Freshly cleared by my physical therapist to return to racing in the non-competitive heats, I jumped at the chance to mark my return to obstacle course racing with the fun and fast Warrior Dash. Due to the late notice and other morning commitments, I barely squeezed the trip for this race on my calendar. Though there was no hope of a repeated podium performance from last year’s effort at Warrior Dash, I approached the day eager to return to the open waves for a fun run. In the realm of fun, Warrior Dash never disappoints.

Venue

Milky Way Farm in Pulaski, TN, just about an hour south of Nashville, has become the go-to venue for obstacle course racing in 2018 as it plays host to this year’s Terrain Racing and Spartan Race Sprint and Super events. The farm boasts plenty of space to explore and ample parking near the festival area.

Warrior Dash repeated the first stretch of the course from last year, challenging racers to huff up a steep incline right out of the gate. While not quite a mountainous climb, for entry-level warriors this leg proved quite daunting. For those seasoned warriors looking for a challenge, the terrain did not disappoint as the course wound up and down numerous times in the short 3.4-mile design, a definite change from last year’s relatively flat path. Saturday’s course featured one chilly water crossing but primarily remained on well-marked trails.

Obstacles

Here’s where Warrior Dash can be polarizing depending on the racer’s skill level, and Tennessee proved to be no exception. For an entry-level race, I think 12 obstacles over 3.4 miles is perfect. The majority of the obstacles at a typical Warrior Dash are basic traverses varying in terrain and plane of motion. This race sported some vertical, albeit slanted, traverses tasking participants to climb a slanted wall, through the water and onto a platform, or over mud hills. Still, Warrior Dash made good on the promise of the four elements, working in a sufficient spread of water, air, fire, and, earth (read: mud). The capstone of this effort was captured nicely in a new obstacle appropriately titled “The Fifth Element” in which a long slide under fire made for a distinct photo op.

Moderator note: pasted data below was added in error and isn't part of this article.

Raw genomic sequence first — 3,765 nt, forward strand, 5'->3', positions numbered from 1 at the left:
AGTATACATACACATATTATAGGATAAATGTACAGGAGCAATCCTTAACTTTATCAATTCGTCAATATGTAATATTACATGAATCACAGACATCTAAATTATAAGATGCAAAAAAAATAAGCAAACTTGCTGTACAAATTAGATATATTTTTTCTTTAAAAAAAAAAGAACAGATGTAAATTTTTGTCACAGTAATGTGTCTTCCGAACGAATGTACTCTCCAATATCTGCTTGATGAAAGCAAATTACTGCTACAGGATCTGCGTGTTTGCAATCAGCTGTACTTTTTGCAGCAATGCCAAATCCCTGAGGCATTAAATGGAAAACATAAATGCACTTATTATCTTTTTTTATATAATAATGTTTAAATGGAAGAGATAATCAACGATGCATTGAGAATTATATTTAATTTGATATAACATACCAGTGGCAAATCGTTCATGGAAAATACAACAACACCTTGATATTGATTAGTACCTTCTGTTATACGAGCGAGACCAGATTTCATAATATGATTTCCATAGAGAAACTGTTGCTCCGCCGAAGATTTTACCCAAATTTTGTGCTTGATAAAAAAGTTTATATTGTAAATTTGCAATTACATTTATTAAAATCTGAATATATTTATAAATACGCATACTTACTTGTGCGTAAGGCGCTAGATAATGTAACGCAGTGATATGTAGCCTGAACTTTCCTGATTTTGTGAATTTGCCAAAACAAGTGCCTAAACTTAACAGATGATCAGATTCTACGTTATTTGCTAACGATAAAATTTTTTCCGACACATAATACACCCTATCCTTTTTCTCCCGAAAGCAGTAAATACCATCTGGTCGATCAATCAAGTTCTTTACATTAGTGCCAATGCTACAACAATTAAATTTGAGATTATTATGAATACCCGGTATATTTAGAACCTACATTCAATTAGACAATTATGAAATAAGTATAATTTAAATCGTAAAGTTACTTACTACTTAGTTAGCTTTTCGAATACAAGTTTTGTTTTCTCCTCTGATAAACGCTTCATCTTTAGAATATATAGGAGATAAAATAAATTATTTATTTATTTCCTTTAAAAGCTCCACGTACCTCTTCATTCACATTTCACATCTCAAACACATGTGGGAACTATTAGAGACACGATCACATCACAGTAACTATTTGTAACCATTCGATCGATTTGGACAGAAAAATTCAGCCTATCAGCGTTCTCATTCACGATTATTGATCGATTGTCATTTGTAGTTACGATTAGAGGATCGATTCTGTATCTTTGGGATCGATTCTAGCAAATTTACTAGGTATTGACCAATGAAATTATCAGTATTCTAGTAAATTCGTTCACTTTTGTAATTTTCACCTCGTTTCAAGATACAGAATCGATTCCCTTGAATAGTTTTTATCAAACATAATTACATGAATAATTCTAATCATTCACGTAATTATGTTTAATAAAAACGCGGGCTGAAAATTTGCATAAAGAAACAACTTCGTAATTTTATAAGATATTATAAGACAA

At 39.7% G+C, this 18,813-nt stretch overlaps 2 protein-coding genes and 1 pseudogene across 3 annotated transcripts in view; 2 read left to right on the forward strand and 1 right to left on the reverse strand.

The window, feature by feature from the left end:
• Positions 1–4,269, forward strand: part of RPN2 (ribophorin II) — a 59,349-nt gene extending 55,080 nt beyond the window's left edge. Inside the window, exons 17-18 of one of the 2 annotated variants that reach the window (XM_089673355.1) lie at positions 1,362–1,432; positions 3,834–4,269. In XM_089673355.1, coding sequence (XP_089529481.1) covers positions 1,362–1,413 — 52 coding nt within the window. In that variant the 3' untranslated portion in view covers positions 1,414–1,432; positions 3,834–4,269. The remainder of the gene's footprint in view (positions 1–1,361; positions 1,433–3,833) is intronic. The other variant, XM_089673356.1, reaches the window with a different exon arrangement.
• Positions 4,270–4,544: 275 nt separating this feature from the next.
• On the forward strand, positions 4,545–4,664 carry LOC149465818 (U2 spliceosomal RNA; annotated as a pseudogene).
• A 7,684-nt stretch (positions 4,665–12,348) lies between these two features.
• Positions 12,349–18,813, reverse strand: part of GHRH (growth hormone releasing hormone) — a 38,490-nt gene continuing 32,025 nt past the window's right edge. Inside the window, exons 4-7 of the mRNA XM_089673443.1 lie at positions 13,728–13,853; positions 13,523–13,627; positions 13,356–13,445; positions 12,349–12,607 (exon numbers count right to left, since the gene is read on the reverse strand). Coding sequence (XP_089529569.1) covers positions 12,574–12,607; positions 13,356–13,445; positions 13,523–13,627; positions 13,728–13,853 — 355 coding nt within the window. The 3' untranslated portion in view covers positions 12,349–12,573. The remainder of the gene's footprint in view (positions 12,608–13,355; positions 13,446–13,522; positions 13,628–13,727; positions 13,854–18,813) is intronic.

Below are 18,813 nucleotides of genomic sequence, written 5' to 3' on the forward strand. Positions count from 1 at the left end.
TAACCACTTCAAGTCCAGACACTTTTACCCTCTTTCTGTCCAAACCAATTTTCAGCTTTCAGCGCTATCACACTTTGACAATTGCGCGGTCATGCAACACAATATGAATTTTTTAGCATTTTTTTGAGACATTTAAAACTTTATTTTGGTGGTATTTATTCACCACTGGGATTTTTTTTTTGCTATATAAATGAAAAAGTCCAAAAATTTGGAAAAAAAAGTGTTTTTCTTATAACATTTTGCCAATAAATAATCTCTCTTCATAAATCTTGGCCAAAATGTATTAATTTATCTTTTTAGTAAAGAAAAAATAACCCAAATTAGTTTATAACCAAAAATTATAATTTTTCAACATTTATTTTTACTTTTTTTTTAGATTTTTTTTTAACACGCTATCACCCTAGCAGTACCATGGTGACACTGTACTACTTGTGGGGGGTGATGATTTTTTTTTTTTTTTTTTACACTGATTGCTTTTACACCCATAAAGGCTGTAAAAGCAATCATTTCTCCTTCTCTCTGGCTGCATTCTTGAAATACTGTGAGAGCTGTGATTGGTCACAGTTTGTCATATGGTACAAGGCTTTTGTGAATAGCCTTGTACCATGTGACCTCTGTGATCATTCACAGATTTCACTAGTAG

2018 WD Signature Obstacle: The Fifth Element

As a seasoned racer, this is where disappointment creeps in for me. Technically, there’s not much challenge in Warrior Dash obstacles. Upon approach, the new obstacle, Rock Slide, first appeared to present a challenge, showcasing climbing holds affixed to suspended walls over a shallow moat. I, along with all other new and seasoned racers alike, breezed right through. Needless to say, if you’ve been training your grip strength in preparation for WD, your time may have been better spent running hill sprints. Ultimately, the challenge came in the form of the rolling terrain.

Rock Slide: Fun but not particularly challenging

Post-Race

I returned to the course immediately following my lap to do media coverage for the MRG Instagram page (thanks to all that tuned in!), I did not take much time to enjoy one of Warrior Dash’s greatest strengths—the festival. Packed with games, music, obstacle implements, vendors and photo ops, Warrior Dash excels in entertaining racers and spectators alike.

I have just two bones to pick after earning my medal: 1

) I was disappointed when I found that the sponsoring White Claw hard seltzer was a paid-only beverage and not included in the *free* post-race celebratory spirit selection

2) Photographers late in the day were extremely scarce. Maybe it’s just me, but ~50% of the reason I race is for the photo mementos. I only spotted one photographer stationed at The Fifth Element toward the end of the race day.

Photo courtesy Warrior Dash

Overall Opinion

Warrior Dash excels in focusing the day on the celebration— the celebration of completion, the celebration of spirit, and the celebration of life itself. It’s an excellent series for athletes new to OCR and veterans to recruit new friends into the scene. Plus, it’s commendable Warrior Dash’s commitment to its selected charity, St. Jude, raising over $14M to date. Warrior Dash markets itself as a “damn good time” that anyone can start and finish. Agreed.

Photo courtesy Warrior Dash

Rating: 4 stars

Rating: 4/5

 

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